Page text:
Canadian Evangelical Church Women and Responses to Family Violence
But when I became a Christian, I was thankful to the Lord because I had a pastor who . . . knew what I'd been through, and he didn't judge me. And he was the type of pastor who was working with women who had been through . . . abusive marriages.
How can I go to my friends in the church when . . . I tell them I'm a Christian and admit that stuff like this is going on? . . . a lot of Christians have this ideal thing . . . what they're supposed to live like and what they're supposed to be like and what they're supposed to dress like . . . you know you're put into that cocoon.
I think that the best way . . . is to help her understand somehow that she doesn't have to be there. She doesn't have to stay. It takes a long time. . . . But if somehow, just love her enough, 'cause she's not getting any love. . . . And it's just to love her right out of that house . . . the bottom line is to get them out!
A girl that went to our church. We helped her to move . . . I got my daughter's boyfriend. . . . I got his army buddies to come up so that they could handle the [abusive] boyfriend if he came back while we helped her move everything out in a truck . . . this girl was only 100 pounds soaking wringing wet.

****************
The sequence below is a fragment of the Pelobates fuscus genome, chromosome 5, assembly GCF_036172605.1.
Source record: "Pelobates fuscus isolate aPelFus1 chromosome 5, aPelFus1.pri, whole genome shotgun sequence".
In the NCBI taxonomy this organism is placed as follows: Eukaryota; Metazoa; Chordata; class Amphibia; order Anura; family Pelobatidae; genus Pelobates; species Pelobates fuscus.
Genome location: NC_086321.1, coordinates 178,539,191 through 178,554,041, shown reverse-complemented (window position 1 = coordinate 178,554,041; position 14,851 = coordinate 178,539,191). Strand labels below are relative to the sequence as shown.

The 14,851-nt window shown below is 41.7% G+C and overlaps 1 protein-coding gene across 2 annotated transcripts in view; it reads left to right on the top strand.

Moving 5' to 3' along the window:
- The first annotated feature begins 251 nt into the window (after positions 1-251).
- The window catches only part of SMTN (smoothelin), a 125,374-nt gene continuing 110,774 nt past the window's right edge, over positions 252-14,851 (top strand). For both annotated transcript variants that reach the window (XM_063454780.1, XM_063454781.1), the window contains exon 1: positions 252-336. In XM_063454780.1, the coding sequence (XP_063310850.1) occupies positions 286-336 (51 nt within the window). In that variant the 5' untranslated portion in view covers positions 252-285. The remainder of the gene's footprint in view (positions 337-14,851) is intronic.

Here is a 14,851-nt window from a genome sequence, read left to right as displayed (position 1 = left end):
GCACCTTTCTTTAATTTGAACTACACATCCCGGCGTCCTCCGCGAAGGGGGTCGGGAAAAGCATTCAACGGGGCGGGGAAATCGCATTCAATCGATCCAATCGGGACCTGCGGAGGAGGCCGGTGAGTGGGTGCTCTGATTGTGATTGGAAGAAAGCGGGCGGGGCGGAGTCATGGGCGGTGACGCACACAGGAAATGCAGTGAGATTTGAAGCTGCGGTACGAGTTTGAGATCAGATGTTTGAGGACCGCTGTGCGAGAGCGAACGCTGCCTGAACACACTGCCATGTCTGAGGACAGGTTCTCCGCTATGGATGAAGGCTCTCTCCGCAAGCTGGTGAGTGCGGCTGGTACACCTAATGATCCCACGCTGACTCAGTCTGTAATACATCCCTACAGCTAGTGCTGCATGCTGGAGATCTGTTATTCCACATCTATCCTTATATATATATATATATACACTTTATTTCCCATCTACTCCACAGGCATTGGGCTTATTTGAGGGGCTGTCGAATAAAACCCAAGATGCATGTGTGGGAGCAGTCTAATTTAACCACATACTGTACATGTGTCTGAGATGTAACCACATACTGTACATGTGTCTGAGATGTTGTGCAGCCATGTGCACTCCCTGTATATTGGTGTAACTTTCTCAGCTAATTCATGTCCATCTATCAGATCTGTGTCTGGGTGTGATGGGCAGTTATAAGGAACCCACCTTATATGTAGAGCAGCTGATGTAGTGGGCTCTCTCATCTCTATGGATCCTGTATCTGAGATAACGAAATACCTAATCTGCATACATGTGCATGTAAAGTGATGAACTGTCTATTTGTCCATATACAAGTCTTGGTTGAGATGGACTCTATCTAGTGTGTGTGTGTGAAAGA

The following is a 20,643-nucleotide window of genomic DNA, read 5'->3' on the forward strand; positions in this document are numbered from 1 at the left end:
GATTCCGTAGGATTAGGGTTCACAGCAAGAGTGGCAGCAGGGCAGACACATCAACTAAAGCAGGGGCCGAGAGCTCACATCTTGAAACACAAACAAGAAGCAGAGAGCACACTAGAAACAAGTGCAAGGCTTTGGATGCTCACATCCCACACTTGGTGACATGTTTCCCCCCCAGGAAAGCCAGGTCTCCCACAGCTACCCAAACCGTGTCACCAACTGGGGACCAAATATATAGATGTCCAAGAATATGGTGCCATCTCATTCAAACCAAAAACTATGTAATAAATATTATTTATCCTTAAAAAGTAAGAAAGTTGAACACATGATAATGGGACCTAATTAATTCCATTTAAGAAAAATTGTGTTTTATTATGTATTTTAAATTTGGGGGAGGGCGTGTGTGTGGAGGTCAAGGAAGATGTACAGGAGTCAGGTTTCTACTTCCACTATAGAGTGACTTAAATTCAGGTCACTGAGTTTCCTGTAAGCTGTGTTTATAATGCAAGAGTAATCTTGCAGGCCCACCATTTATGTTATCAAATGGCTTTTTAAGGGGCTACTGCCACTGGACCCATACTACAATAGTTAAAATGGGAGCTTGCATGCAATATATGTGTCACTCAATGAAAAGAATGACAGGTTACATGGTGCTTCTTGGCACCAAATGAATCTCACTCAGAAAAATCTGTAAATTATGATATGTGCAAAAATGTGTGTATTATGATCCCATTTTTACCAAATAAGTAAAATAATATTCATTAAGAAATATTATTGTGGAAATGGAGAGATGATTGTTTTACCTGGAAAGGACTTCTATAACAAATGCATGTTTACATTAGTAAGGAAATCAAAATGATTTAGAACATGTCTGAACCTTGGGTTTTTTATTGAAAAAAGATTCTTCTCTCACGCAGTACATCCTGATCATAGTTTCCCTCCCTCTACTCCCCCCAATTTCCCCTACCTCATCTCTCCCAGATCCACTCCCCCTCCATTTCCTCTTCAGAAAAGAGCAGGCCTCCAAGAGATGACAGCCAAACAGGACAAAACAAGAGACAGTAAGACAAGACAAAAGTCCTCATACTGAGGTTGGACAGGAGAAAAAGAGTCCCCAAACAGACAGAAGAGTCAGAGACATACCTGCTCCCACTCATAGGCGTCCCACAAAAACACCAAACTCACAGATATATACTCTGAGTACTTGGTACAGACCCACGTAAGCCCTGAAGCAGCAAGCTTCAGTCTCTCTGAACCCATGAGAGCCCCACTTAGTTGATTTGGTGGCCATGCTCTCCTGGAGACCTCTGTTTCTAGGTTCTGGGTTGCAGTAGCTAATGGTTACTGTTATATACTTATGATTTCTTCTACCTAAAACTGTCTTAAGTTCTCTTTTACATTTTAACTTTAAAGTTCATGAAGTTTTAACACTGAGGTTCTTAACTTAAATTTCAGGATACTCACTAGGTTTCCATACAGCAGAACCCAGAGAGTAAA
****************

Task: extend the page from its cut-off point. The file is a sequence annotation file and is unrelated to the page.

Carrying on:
From the rugged shores of Newfoundland to the timbered coastline of British Columbia, groups of Canadian men and women meet together in some form of Christian worship that is evangelical in perspective. The worship style is often characterized by enthusiastic singing and traditional expository preaching in churches that demand a high level of commitment from their members. Closely associated with the emphasis on conversion and a personal relationship with God is their celebration of family life and family values.
Mothers are heralded as the emotional guardians of the home, though both men and women are supposed to nurture their children in both practical and spiritual